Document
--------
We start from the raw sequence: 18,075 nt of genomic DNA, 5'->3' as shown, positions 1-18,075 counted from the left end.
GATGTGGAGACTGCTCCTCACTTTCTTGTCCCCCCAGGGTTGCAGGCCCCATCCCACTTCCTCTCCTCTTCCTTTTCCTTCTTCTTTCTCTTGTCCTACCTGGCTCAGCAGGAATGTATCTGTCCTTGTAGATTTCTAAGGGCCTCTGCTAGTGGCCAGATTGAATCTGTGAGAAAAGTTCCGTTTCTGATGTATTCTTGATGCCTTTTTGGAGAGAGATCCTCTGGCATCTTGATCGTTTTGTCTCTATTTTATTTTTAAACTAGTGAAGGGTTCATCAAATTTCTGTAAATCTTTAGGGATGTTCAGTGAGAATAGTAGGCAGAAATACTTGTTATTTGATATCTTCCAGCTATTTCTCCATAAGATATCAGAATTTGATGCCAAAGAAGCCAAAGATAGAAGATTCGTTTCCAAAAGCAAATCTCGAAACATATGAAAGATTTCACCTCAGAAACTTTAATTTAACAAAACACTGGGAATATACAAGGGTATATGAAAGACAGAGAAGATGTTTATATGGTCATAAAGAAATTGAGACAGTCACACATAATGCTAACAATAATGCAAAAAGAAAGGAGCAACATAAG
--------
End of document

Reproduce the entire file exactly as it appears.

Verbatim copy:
We start from the raw sequence: 18,075 nt of genomic DNA, 5'->3' as shown, positions 1-18,075 counted from the left end.
GATGTGGAGACTGCTCCTCACTTTCTTGTCCCCCCAGGGTTGCAGGCCCCATCCCACTTCCTCTCCTCTTCCTTTTCCTTCTTCTTTCTCTTGTCCTACCTGGCTCAGCAGGAATGTATCTGTCCTTGTAGATTTCTAAGGGCCTCTGCTAGTGGCCAGATTGAATCTGTGAGAAAAGTTCCGTTTCTGATGTATTCTTGATGCCTTTTTGGAGAGAGATCCTCTGGCATCTTGATCGTTTTGTCTCTATTTTATTTTTAAACTAGTGAAGGGTTCATCAAATTTCTGTAAATCTTTAGGGATGTTCAGTGAGAATAGTAGGCAGAAATACTTGTTATTTGATATCTTCCAGCTATTTCTCCATAAGATATCAGAATTTGATGCCAAAGAAGCCAAAGATAGAAGATTCGTTTCCAAAAGCAAATCTCGAAACATATGAAAGATTTCACCTCAGAAACTTTAATTTAACAAAACACTGGGAATATACAAGGGTATATGAAAGACAGAGAAGATGTTTATATGGTCATAAAGAAATTGAGACAGTCACACATAATGCTAACAATAATGCAAAAAGAAAGGAGCAACATAAG